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Fox Byte 5775 #41: Pinchas (Phinehas)

פִּינְחָס

Declaration of Independence John Trumbull
Declaration of Independence
John Trumbull

One of the great depictions of American historical events is John Trumbull’s painting, Declaration of Independence, which hangs in the Rotunda of the United States Capitol.  The scene captures the moment on June 28, 1776, when the five men who drafted the Declaration present their work to the Continental Congress.  Of the 56 signers of the Declaration, 42 appear in Trumbull’s work, the others having died before he could obtain their images.  The painting also depicts five men who did not sign, including Robert Livingston of New York.  Livingston was one of the men who drafted the Declaration, but New York recalled him from the Congress before he could sign his work.  In Trumbull’s painting Livingston appears in the center of the drafting committee, with Roger Sherman of Connecticut on his right and Thomas Jefferson of Virginia on his left.  Americans may not remember the distinguished men from Connecticut and New York, but they do remember Jefferson and John Adams of Massachusetts, two future presidents.  Jefferson and Adams embraced different visions of how to govern the infant American Republic, and even though they became political rivals, they remained friends until their deaths on the same day, July 4, 1826. 

There is a legend that Jefferson paid Trumbull to paint his foot on top of Adams’, but it is only a legend.  The two men’s feet are close together in the picture, and as time and dirt wore away at the painting it came to appear that Jefferson’s foot was resting on Adams’.  That is not the only oddity in Trumbull’s work.  Like many works of art it is not entirely accurate, but is effective in capturing the spirit of the moment and of the age.  So also is 1776, a musical play which humorously explores the events during that fateful summer of American independence.  Howard DaSilva dominates the film version with his portrayal of Dr. Benjamin Franklin of Pennsylvania.  If we are to believe the movie, independence was Adams’ idea, and the declaration was expressed in Jefferson’s words, but it was Franklin who brought it into being with his wisdom, wit, and ability to achieve consensus.  1776 embellishes the story with fictional dialogue, but it captures a number of famous quotes by the Founding Fathers, including Franklin’s immortal words:  “If we do not hang together, we shall most assuredly hang separately!”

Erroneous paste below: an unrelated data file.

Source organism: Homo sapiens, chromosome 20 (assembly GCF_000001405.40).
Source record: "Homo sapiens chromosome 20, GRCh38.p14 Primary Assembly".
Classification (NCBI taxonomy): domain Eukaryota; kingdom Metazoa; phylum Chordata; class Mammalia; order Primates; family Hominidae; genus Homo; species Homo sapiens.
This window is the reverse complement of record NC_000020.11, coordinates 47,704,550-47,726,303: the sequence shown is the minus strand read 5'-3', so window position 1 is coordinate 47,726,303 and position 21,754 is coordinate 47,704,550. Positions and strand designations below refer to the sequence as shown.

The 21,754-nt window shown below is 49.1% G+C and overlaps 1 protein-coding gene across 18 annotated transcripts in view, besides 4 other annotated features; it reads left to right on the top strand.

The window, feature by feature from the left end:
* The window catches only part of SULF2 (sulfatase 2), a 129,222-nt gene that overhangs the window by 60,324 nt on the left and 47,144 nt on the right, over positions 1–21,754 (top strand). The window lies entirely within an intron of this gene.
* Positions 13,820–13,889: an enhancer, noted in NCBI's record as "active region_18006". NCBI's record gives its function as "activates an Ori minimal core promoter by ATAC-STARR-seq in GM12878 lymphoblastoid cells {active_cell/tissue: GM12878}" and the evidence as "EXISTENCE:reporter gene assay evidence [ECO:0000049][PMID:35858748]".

Dr. Franklin spoke a warning to a people facing the threat of political extinction before they could become a nation.  Long before Franklin uttered his warning, Yeshua of Nazareth spoke the same truth to the people He had come to redeem from the threat of extinction by the enemy of their souls:

And knowing their thoughts Jesus said to them, “Any kingdom divided against itself is laid waste; and any city or house divided against itself will not stand.  (Matthew 12:25 NASB; see also Mark 9:38-40; Luke 9:49-50, 11:16-23)

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Fox Byte 5775 #40: Balak

בָּלָק

General George S. Patton, Jr., one of America's greatest - and most flawed - military leaders.  (Photo:  US National Archives, via Wikimedia Commons)
General George S. Patton, Jr., one of America’s greatest – and most flawed – military leaders. (Photo: US National Archives, via Wikimedia Commons)